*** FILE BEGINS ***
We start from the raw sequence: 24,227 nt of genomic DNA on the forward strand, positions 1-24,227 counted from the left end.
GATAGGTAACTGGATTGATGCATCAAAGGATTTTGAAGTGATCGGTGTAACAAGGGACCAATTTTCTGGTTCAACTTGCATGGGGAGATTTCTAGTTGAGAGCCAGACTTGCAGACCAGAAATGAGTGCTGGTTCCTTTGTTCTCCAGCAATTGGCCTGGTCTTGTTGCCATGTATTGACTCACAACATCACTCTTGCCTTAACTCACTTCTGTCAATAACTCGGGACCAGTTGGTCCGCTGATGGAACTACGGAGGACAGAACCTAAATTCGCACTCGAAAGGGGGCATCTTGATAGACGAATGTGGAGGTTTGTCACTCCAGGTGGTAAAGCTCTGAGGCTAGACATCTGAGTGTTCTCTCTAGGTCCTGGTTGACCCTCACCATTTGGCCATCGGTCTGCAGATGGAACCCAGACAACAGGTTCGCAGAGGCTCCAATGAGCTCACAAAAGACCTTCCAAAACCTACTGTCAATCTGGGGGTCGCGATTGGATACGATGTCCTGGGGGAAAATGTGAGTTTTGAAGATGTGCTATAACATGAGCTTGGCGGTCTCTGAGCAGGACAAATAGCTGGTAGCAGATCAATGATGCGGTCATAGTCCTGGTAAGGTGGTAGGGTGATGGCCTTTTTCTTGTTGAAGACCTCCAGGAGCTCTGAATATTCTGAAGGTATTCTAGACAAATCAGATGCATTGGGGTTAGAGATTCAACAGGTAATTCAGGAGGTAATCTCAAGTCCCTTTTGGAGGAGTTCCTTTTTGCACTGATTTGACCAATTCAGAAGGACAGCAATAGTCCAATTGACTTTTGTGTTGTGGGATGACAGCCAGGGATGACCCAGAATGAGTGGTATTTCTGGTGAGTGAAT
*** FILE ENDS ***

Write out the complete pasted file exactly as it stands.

We start from the raw sequence: 24,227 nt of genomic DNA on the forward strand, positions 1-24,227 counted from the left end.
GATAGGTAACTGGATTGATGCATCAAAGGATTTTGAAGTGATCGGTGTAACAAGGGACCAATTTTCTGGTTCAACTTGCATGGGGAGATTTCTAGTTGAGAGCCAGACTTGCAGACCAGAAATGAGTGCTGGTTCCTTTGTTCTCCAGCAATTGGCCTGGTCTTGTTGCCATGTATTGACTCACAACATCACTCTTGCCTTAACTCACTTCTGTCAATAACTCGGGACCAGTTGGTCCGCTGATGGAACTACGGAGGACAGAACCTAAATTCGCACTCGAAAGGGGGCATCTTGATAGACGAATGTGGAGGTTTGTCACTCCAGGTGGTAAAGCTCTGAGGCTAGACATCTGAGTGTTCTCTCTAGGTCCTGGTTGACCCTCACCATTTGGCCATCGGTCTGCAGATGGAACCCAGACAACAGGTTCGCAGAGGCTCCAATGAGCTCACAAAAGACCTTCCAAAACCTACTGTCAATCTGGGGGTCGCGATTGGATACGATGTCCTGGGGGAAAATGTGAGTTTTGAAGATGTGCTATAACATGAGCTTGGCGGTCTCTGAGCAGGACAAATAGCTGGTAGCAGATCAATGATGCGGTCATAGTCCTGGTAAGGTGGTAGGGTGATGGCCTTTTTCTTGTTGAAGACCTCCAGGAGCTCTGAATATTCTGAAGGTATTCTAGACAAATCAGATGCATTGGGGTTAGAGATTCAACAGGTAATTCAGGAGGTAATCTCAAGTCCCTTTTGGAGGAGTTCCTTTTTGCACTGATTTGACCAATTCAGAAGGACAGCAATAGTCCAATTGACTTTTGTGTTGTGGGATGACAGCCAGGGATGACCCAGAATGAGTGGTATTTCTGGTGAGTGAAT